According to the suit, the personal information of the 285 clients was compiled into an electronic file, prepared for the service’s board of directors on new cases arising between April and November of 2015, but was not properly secured on the agency’s network.
This made the list publicly available to anyone, they said, and in her affidavit Denham explained how she came into possession of the sensitive and confidential documents.
She said she found and clicked on an unrelated document on the website intended for the public. She deleted a portion of the URL, and she was taken to a directory of folders with documents, within which she found the document with the names of local families.
She said she was never asked a user name or password and was never faced with any security measures that impeded her ability to access the documents.
She said she attempted multiple times to advise the agency the confidential documents were available on the public website, beginning in February 2016, but the documents were still publicly available by late April 2016. This is when she decided to post the location of the report on the Facebook group where she claims she posted an image of a hyperlink, which was deleted by the group’s administrator within hours.
She said she did not hack any secure portals, rather the site was completely unsecured and she was able to access the files unimpeded.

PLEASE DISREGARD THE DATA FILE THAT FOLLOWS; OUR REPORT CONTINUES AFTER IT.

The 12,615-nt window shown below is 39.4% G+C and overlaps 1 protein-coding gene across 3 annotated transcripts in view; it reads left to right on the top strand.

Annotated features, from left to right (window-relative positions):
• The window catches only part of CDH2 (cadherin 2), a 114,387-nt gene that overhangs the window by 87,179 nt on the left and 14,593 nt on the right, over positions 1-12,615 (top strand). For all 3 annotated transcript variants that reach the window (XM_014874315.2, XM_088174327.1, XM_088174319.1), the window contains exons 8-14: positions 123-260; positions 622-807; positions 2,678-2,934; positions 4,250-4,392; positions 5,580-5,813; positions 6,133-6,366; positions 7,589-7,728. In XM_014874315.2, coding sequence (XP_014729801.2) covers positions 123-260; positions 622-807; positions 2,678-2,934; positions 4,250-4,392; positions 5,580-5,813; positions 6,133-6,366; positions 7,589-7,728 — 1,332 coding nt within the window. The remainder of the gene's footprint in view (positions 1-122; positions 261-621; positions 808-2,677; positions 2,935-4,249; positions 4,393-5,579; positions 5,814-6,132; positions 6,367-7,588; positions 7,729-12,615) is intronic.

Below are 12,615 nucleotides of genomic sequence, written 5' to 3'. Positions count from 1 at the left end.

She is listed in the lawsuit as a defendant and is being charged with intrusion upon seclusion.
According to her own website KelleyandDerek.com, she is also being charged criminally for matters in relation to this case that are still before the court, including: Theft under $5,000, mischief over $5,000, mischief to data, unauthorized use of a computer, traffick in identity information, and publication of identifying information.
Brown said the evidence offered by Denham voluntarily in support of their notice of motion “directly contradicts the narrative pushed by FCSLLG at the time of this alleged breach.”
“Our own client, M.M., was not previously aware of the facts as alleged by Ms. Denham,” he said.
“She believed and accepted the version of events offered by FCSLLG. She was both surprised and upset to read Ms. Denham’s Affidavit and learn that the version of events offered by FCSLLG at the time may not be true.”
M.M., the plaintiff in the case representing the class action, wrote in an affidavit her family was the subject of a FCSLLG investigation for a brief period in April 2015. She said her file was soon closed and no action was taken against her family, and that the investigation was short-lived and found no wrongdoing on the part of her or her partner.
“I did not expect to hear from FCSLLG again,” she wrote in the affidavit.
But her name was included as one of the 285 made publicly available during the security breach, according to the suit.
“The knowledge that my name was disclosed in the breached report has caused me distress, anxiety and humiliation. I fear that the fact my family was the subject of an FCSLLG investigation will brand both myself and my partner as child abusers, when this is categorically and unequivocally not true.”
None of the allegations have been proven in court.
The plaintiff will be in court Dec. 21 seeking an order to move forward with the class action suit in a Toronto courtroom.
Multiple requests for comment to the executive director of FCSLLG were not returned before deadline.